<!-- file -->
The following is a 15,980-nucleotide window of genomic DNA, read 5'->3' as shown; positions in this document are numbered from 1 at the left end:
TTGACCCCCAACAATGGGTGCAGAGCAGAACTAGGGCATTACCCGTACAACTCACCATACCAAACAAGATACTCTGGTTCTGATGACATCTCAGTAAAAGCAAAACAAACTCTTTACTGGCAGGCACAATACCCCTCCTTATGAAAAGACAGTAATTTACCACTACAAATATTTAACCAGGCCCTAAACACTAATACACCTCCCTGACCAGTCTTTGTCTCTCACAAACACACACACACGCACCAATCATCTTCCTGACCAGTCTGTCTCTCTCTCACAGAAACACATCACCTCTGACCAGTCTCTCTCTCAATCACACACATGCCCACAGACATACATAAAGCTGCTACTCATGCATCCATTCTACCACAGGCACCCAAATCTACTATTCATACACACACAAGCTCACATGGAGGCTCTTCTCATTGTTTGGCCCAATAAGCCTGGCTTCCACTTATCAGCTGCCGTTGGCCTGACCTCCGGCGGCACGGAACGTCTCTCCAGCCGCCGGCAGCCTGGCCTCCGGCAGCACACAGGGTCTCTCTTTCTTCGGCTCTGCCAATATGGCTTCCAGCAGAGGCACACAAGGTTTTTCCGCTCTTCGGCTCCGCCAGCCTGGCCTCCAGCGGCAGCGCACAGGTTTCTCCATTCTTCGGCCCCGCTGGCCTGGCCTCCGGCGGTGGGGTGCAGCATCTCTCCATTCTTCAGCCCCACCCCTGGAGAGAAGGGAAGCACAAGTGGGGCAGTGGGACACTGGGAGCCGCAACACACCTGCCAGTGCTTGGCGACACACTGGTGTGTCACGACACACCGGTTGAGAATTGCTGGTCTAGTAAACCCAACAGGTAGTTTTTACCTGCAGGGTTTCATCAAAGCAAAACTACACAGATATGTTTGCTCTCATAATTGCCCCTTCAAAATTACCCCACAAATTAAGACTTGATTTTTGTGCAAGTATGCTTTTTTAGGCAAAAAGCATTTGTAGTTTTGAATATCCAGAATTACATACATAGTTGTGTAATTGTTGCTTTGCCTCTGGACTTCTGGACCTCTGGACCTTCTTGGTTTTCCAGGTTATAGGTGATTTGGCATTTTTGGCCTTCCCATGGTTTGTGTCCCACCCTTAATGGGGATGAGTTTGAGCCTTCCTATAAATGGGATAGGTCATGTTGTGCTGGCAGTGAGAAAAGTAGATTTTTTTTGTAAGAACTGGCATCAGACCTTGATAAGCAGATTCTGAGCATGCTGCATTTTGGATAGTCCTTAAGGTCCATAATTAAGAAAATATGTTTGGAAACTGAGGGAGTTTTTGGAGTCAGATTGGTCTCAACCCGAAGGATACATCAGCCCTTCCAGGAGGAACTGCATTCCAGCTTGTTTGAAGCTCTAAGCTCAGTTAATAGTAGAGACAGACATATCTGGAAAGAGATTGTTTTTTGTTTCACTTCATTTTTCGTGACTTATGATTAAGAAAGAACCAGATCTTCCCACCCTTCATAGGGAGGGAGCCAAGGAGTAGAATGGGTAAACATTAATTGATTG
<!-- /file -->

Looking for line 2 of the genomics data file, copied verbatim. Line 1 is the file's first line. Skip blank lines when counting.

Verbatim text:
TTGACCCCCAACAATGGGTGCAGAGCAGAACTAGGGCATTACCCGTACAACTCACCATACCAAACAAGATACTCTGGTTCTGATGACATCTCAGTAAAAGCAAAACAAACTCTTTACTGGCAGGCACAATACCCCTCCTTATGAAAAGACAGTAATTTACCACTACAAATATTTAACCAGGCCCTAAACACTAATACACCTCCCTGACCAGTCTTTGTCTCTCACAAACACACACACACGCACCAATCATCTTCCTGACCAGTCTGTCTCTCTCTCACAGAAACACATCACCTCTGACCAGTCTCTCTCTCAATCACACACATGCCCACAGACATACATAAAGCTGCTACTCATGCATCCATTCTACCACAGGCACCCAAATCTACTATTCATACACACACAAGCTCACATGGAGGCTCTTCTCATTGTTTGGCCCAATAAGCCTGGCTTCCACTTATCAGCTGCCGTTGGCCTGACCTCCGGCGGCACGGAACGTCTCTCCAGCCGCCGGCAGCCTGGCCTCCGGCAGCACACAGGGTCTCTCTTTCTTCGGCTCTGCCAATATGGCTTCCAGCAGAGGCACACAAGGTTTTTCCGCTCTTCGGCTCCGCCAGCCTGGCCTCCAGCGGCAGCGCACAGGTTTCTCCATTCTTCGGCCCCGCTGGCCTGGCCTCCGGCGGTGGGGTGCAGCATCTCTCCATTCTTCAGCCCCACCCCTGGAGAGAAGGGAAGCACAAGTGGGGCAGTGGGACACTGGGAGCCGCAACACACCTGCCAGTGCTTGGCGACACACTGGTGTGTCACGACACACCGGTTGAGAATTGCTGGTCTAGTAAACCCAACAGGTAGTTTTTACCTGCAGGGTTTCATCAAAGCAAAACTACACAGATATGTTTGCTCTCATAATTGCCCCTTCAAAATTACCCCACAAATTAAGACTTGATTTTTGTGCAAGTATGCTTTTTTAGGCAAAAAGCATTTGTAGTTTTGAATATCCAGAATTACATACATAGTTGTGTAATTGTTGCTTTGCCTCTGGACTTCTGGACCTCTGGACCTTCTTGGTTTTCCAGGTTATAGGTGATTTGGCATTTTTGGCCTTCCCATGGTTTGTGTCCCACCCTTAATGGGGATGAGTTTGAGCCTTCCTATAAATGGGATAGGTCATGTTGTGCTGGCAGTGAGAAAAGTAGATTTTTTTTGTAAGAACTGGCATCAGACCTTGATAAGCAGATTCTGAGCATGCTGCATTTTGGATAGTCCTTAAGGTCCATAATTAAGAAAATATGTTTGGAAACTGAGGGAGTTTTTGGAGTCAGATTGGTCTCAACCCGAAGGATACATCAGCCCTTCCAGGAGGAACTGCATTCCAGCTTGTTTGAAGCTCTAAGCTCAGTTAATAGTAGAGACAGACATATCTGGAAAGAGATTGTTTTTTGTTTCACTTCATTTTTCGTGACTTATGATTAAGAAAGAACCAGATCTTCCCACCCTTCATAGGGAGGGAGCCAAGGAGTAGAATGGGTAAACATTAATTGATTG